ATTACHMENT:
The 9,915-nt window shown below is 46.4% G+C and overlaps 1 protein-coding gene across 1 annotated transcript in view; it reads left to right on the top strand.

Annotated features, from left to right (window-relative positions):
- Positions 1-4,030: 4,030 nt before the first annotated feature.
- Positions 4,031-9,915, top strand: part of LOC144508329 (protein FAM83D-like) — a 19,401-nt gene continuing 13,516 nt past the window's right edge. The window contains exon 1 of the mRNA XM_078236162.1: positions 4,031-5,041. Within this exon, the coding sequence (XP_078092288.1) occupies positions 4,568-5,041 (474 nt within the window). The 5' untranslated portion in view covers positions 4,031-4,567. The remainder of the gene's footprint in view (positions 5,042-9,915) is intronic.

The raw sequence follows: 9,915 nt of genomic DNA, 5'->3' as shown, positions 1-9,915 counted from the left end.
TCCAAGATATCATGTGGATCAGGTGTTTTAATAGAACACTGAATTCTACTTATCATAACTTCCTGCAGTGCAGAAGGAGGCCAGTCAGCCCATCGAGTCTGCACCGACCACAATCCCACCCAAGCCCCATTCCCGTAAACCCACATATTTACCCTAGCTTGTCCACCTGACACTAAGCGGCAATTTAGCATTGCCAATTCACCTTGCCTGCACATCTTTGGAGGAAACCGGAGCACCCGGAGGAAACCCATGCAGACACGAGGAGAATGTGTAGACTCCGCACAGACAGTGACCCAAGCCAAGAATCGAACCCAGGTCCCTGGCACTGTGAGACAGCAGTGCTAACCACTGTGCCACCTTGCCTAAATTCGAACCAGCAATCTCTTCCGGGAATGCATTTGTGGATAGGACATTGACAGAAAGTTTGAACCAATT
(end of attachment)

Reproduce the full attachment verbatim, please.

The 9,915-nt window shown below is 46.4% G+C and overlaps 1 protein-coding gene across 1 annotated transcript in view; it reads left to right on the top strand.

Annotated features, from left to right (window-relative positions):
- Positions 1-4,030: 4,030 nt before the first annotated feature.
- Positions 4,031-9,915, top strand: part of LOC144508329 (protein FAM83D-like) — a 19,401-nt gene continuing 13,516 nt past the window's right edge. The window contains exon 1 of the mRNA XM_078236162.1: positions 4,031-5,041. Within this exon, the coding sequence (XP_078092288.1) occupies positions 4,568-5,041 (474 nt within the window). The 5' untranslated portion in view covers positions 4,031-4,567. The remainder of the gene's footprint in view (positions 5,042-9,915) is intronic.

The raw sequence follows: 9,915 nt of genomic DNA, 5'->3' as shown, positions 1-9,915 counted from the left end.
TCCAAGATATCATGTGGATCAGGTGTTTTAATAGAACACTGAATTCTACTTATCATAACTTCCTGCAGTGCAGAAGGAGGCCAGTCAGCCCATCGAGTCTGCACCGACCACAATCCCACCCAAGCCCCATTCCCGTAAACCCACATATTTACCCTAGCTTGTCCACCTGACACTAAGCGGCAATTTAGCATTGCCAATTCACCTTGCCTGCACATCTTTGGAGGAAACCGGAGCACCCGGAGGAAACCCATGCAGACACGAGGAGAATGTGTAGACTCCGCACAGACAGTGACCCAAGCCAAGAATCGAACCCAGGTCCCTGGCACTGTGAGACAGCAGTGCTAACCACTGTGCCACCTTGCCTAAATTCGAACCAGCAATCTCTTCCGGGAATGCATTTGTGGATAGGACATTGACAGAAAGTTTGAACCAATT